(20) Jack Whitehall won king of comedy for the third year running, and I found myself shouting out “shame!” and, inexplicably, “class war!” When the filming ended people started asking me to do interviews, but I growled them away because he’d gone and I was just me.
(v. i.) To utter a loud, protraced, mournful sound or cry, as dogs and wolves often do.
(v. i.) To utter a sound expressive of distress; to cry aloud and mournfully; to lament; to wail.
(v. i.) To make a noise resembling the cry of a wild beast.
(v. t.) To utter with outcry.
(n.) The protracted, mournful cry of a dog or a wolf, or other like sound.
(n.) A prolonged cry of distress or anguish; a wail.
(1) The move has already unleashed howls of protests – not least among leftist opponents – who have accused the government of not only selling off the "family silver" but doing so at a time of market depression and rock-bottom prices.
(2) Under an abandoned flour mill and in a "howling, freezing" power station, he had "eaten sandwiches and coffee coated thick with dust".
(3) Having started out preening (he tells a former colleague that he lives "the life of Riley"), he ends up howling alone on a small rock, the decision to adorn himself with a beautiful young wife having stolen his stature, robbed him of his dignity.
(4) You can kind of shake it up, and we start all over again.” The base howled; it was all the proof anyone needed that he was a lyin’ centrist all along.
(5) Many leapt from the tyres they were swinging in to furrow their brows and howl in anger.
(6) Every last joule of Tony Abbott’s political energy, every last howl of his most committed supporters, was derived from what philosopher Lauren Berlant once called “the scandal of ex-privilege”, including “rage at the stereotyped peoples who have appeared to change the political rules of social membership, and, with it, a desperate desire to return to an order of things deemed normal”.
(7) It elicited howls of outrage from readers threatening to cancel their subscriptions, insulting Ensley, and wishing the newspaper would not even mention the scandal.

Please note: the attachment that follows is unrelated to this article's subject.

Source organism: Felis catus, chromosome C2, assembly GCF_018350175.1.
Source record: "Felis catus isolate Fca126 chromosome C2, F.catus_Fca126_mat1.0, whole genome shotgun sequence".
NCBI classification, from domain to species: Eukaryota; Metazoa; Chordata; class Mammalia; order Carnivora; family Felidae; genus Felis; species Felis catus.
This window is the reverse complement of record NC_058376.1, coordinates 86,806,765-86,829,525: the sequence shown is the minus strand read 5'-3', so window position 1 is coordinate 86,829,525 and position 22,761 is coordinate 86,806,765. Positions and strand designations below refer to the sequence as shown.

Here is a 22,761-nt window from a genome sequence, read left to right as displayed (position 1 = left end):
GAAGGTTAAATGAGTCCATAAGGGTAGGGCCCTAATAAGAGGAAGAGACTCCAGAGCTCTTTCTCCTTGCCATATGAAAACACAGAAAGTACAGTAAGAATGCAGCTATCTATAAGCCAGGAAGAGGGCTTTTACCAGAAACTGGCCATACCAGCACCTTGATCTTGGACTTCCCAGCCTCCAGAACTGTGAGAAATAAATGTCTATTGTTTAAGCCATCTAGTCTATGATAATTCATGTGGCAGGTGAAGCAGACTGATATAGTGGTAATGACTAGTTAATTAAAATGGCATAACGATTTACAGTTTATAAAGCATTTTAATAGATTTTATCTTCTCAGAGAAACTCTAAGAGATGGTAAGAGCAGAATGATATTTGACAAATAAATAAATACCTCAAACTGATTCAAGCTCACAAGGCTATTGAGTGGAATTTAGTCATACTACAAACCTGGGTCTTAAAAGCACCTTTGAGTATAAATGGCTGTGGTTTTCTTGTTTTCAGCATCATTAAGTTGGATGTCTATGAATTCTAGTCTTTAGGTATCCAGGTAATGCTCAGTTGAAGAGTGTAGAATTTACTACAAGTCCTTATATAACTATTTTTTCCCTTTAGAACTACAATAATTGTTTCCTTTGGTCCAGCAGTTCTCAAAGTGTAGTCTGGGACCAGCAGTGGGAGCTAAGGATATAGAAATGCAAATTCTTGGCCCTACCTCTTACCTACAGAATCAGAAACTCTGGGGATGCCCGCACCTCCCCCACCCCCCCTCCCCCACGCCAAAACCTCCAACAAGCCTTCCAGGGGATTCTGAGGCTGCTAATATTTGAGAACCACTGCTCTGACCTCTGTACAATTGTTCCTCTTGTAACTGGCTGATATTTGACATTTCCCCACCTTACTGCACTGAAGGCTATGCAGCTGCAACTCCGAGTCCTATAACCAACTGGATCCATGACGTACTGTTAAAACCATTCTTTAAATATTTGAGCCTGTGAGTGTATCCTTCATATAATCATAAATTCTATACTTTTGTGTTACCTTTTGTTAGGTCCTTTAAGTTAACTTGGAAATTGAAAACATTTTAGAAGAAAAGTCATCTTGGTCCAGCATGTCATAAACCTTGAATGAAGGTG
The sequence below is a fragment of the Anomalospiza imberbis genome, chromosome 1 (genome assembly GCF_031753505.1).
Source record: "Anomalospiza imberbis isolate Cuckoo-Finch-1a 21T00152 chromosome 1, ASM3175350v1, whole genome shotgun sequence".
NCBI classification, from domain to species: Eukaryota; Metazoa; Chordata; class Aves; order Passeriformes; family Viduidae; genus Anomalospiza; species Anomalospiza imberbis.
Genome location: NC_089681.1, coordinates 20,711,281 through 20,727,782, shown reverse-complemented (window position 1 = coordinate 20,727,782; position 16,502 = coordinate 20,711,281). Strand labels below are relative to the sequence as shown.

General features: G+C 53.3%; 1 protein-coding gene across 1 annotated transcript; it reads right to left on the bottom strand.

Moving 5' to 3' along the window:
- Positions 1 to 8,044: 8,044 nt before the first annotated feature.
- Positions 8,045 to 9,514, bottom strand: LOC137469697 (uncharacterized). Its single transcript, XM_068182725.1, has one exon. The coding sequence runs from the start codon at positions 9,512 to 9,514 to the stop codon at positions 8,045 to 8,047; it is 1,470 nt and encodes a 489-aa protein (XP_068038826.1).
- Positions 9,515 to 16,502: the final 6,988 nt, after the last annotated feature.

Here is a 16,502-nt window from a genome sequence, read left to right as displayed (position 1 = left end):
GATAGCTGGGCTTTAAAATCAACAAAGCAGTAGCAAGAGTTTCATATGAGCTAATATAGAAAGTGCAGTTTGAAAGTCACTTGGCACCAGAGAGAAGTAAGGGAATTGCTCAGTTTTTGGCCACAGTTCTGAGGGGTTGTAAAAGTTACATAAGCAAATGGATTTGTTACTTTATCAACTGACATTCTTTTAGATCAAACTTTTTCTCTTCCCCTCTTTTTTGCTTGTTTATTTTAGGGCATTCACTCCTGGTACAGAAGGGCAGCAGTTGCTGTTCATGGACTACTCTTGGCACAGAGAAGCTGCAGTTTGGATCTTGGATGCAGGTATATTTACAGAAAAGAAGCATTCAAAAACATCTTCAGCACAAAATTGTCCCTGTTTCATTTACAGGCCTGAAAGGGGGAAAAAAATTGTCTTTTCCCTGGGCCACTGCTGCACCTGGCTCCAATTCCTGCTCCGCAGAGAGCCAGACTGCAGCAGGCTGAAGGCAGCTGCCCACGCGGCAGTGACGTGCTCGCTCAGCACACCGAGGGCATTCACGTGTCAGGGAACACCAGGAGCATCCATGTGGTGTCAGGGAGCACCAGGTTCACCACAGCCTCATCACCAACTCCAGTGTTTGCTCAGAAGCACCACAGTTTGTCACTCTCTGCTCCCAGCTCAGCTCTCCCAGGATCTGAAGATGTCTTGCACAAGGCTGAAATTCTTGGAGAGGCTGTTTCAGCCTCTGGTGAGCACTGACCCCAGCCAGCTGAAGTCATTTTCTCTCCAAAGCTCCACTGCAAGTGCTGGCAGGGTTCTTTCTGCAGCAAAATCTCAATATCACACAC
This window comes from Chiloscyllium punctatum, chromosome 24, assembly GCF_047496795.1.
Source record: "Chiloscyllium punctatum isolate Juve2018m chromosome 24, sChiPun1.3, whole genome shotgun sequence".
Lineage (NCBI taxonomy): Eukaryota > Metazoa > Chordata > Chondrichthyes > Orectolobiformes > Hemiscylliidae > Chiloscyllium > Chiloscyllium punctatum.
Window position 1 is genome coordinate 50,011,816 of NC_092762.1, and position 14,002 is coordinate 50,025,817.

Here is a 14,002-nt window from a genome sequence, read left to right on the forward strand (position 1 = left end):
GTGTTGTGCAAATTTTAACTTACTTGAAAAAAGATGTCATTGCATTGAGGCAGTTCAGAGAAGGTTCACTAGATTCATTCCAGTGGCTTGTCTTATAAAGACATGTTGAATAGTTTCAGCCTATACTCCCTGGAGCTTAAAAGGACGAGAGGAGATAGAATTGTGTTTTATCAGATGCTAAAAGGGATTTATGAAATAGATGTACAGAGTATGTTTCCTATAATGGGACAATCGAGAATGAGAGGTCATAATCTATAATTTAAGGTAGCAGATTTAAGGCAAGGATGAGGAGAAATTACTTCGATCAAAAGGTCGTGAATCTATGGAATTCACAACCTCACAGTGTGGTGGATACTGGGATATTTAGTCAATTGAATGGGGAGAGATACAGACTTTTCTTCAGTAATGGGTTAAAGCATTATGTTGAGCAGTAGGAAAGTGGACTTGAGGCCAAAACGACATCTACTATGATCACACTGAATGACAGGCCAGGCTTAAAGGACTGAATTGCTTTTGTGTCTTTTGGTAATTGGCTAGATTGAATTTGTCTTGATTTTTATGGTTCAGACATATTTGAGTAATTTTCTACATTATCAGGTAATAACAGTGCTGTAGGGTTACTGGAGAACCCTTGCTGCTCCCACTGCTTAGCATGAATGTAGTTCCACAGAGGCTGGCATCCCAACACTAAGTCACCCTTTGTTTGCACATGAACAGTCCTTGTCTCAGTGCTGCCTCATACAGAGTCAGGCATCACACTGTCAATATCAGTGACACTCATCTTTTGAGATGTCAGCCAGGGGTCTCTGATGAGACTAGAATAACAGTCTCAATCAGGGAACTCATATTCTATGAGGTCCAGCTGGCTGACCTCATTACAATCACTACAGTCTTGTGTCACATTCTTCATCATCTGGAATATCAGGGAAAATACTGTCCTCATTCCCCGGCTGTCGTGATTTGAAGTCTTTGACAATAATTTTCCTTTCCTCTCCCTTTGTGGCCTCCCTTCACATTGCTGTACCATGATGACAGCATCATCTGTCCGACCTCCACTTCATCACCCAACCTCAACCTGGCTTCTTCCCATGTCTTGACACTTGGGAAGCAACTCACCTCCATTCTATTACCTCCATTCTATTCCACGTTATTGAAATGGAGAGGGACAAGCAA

(8) "I think 20 millisieverts is safe but I don't think it's good," said Itaru Watanabe of the education ministry, drawing howls of derision from the audience of participants.
(9) Harboured by the remote and pristine forests in the north of the Democratic Republic of Congo (DRC) and on the border of the Central African Republic , the chimps were completely unknown until recently – apart from the local legends of giant apes that ate lions and howled at the moon.
(10) Yet to judge by the howls when Apple made the latest album free to download to all of the 800m or so iTunes account holders (by automatically adding it to their “Purchased” folder), there’s nothing the internet hates more than getting music for free.
(11) The launch of a Greene King “craft” range in 2013 brought angry howls of derision .
(12) As a result, the poverty will get deeper and the howls of protest ever louder.
(13) Helena writes: Previous reports of islands being put up for sale have ignited howls of fury - with successive governments inevitably having to deny the existence of any such plans.
(14) Which largely trumps the howls of outrage from the military wing of the Tory party.
(15) Holding it with both hands they howl into the octagon.
(16) Each attempt to cancel or cut a programme is greeted with howls from the lobbyists.
(17) 'The Brazilian spectators howled with laughter....' The miss mattered not a jot in terms of qualification.
(18) Rex Howling QC, for Michelle Young, told the judge in written submissions: "Mrs Young is adamant that Mr Young has access to large sums of money and that these funds are secreted in cleverly constructed offshore tax vehicles."
(19) An eerie howling atmospherically emanated from the moor.
(20) The sudden move elicited howls of protest from the new authorities in Kiev, and grave warnings from the west.